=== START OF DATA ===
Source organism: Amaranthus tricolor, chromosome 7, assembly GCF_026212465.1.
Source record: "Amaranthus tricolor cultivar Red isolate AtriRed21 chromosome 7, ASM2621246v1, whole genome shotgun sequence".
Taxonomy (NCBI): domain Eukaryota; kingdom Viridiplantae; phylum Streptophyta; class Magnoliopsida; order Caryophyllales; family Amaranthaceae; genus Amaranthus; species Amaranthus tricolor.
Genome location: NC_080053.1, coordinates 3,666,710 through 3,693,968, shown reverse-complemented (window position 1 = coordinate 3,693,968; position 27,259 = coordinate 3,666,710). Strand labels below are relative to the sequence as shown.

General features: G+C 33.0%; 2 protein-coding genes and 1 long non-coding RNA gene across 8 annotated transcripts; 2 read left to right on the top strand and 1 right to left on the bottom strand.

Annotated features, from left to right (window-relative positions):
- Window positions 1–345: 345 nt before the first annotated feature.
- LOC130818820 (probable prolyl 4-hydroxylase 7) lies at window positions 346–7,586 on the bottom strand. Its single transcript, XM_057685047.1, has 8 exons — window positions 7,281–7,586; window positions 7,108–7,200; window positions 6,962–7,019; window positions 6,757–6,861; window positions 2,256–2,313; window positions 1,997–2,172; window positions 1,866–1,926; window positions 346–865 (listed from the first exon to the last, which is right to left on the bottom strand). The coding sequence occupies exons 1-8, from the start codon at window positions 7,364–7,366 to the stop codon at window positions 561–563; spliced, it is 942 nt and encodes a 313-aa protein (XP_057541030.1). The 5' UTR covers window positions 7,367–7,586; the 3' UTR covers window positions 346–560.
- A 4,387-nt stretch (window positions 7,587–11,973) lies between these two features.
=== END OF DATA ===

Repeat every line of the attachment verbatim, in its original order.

Source organism: Amaranthus tricolor, chromosome 7, assembly GCF_026212465.1.
Source record: "Amaranthus tricolor cultivar Red isolate AtriRed21 chromosome 7, ASM2621246v1, whole genome shotgun sequence".
Taxonomy (NCBI): domain Eukaryota; kingdom Viridiplantae; phylum Streptophyta; class Magnoliopsida; order Caryophyllales; family Amaranthaceae; genus Amaranthus; species Amaranthus tricolor.
Genome location: NC_080053.1, coordinates 3,666,710 through 3,693,968, shown reverse-complemented (window position 1 = coordinate 3,693,968; position 27,259 = coordinate 3,666,710). Strand labels below are relative to the sequence as shown.

General features: G+C 33.0%; 2 protein-coding genes and 1 long non-coding RNA gene across 8 annotated transcripts; 2 read left to right on the top strand and 1 right to left on the bottom strand.

Annotated features, from left to right (window-relative positions):
- Window positions 1–345: 345 nt before the first annotated feature.
- LOC130818820 (probable prolyl 4-hydroxylase 7) lies at window positions 346–7,586 on the bottom strand. Its single transcript, XM_057685047.1, has 8 exons — window positions 7,281–7,586; window positions 7,108–7,200; window positions 6,962–7,019; window positions 6,757–6,861; window positions 2,256–2,313; window positions 1,997–2,172; window positions 1,866–1,926; window positions 346–865 (listed from the first exon to the last, which is right to left on the bottom strand). The coding sequence occupies exons 1-8, from the start codon at window positions 7,364–7,366 to the stop codon at window positions 561–563; spliced, it is 942 nt and encodes a 313-aa protein (XP_057541030.1). The 5' UTR covers window positions 7,367–7,586; the 3' UTR covers window positions 346–560.
- A 4,387-nt stretch (window positions 7,587–11,973) lies between these two features.